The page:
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Small Error Dynamics and the Predictability of Atmospheric Flows

Brian F. FarrellDepartment of Earth and Planetary Sciences, Harvard University, Cambridge, Massachusetts

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Abstract

Forecast reliability is known to be highly variable and this variability can be traced in part to differences in the innate predictability of atmospheric flow regimes. These differences in turn have traditionally been ascribed to variation in the growth rate of exponential instabilities supported by the flow. More recently, drawing on modern dynamical systems theory, the asymptotic divergence of trajectories in phase space of the nonlinear equations of motion has been cited to explain the observed loss of predictability. In this report it is shown that increase in error on synoptic forecast time scales is controlled by rapidly growing perturbations that are not of normal mode form. It is further noted that unpredictable regimes are not necessarily associated with larger exponential growth rates than are relatively more predictable regimes. Moreover, model problems illustrating baroclinic and barotropic dynamics suggest that asymptotic measures of divergence in phase space, while applicable in the limit of infinite time, may not be appropriate over time intervals addressed by present synoptic forecast.

Abstract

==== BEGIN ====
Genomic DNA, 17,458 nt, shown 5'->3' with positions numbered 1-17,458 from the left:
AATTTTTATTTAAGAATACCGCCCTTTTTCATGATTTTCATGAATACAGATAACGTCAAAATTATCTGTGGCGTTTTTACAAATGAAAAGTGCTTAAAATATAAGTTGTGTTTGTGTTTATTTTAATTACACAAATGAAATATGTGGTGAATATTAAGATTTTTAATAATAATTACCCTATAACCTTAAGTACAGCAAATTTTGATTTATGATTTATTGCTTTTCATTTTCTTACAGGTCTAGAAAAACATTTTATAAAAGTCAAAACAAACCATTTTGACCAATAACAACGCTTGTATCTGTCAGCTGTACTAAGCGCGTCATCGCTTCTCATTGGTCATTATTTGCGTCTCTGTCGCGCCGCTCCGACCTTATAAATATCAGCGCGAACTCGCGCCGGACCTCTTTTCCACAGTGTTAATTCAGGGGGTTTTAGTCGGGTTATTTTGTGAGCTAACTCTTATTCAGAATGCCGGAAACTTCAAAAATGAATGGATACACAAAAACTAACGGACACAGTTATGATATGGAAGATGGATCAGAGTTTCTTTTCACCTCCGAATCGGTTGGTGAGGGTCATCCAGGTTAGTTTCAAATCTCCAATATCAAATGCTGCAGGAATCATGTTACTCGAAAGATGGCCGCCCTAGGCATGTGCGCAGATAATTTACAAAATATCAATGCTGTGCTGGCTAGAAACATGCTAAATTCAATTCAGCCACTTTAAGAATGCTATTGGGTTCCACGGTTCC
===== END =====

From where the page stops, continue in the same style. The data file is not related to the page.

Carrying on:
Forecast reliability is known to be highly variable and this variability can be traced in part to differences in the innate predictability of atmospheric flow regimes. These differences in turn have traditionally been ascribed to variation in the growth rate of exponential instabilities supported by the flow. More recently, drawing on modern dynamical systems theory, the asymptotic divergence of trajectories in phase space of the nonlinear equations of motion has been cited to explain the observed loss of predictability. In this report it is shown that increase in error on synoptic forecast time scales is controlled by rapidly growing perturbations that are not of normal mode form. It is further noted that unpredictable regimes are not necessarily associated with larger exponential growth rates than are relatively more predictable regimes. Moreover, model problems illustrating baroclinic and barotropic dynamics suggest that asymptotic measures of divergence in phase space, while applicable in the limit of infinite time, may not be appropriate over time intervals addressed by present synoptic forecast.

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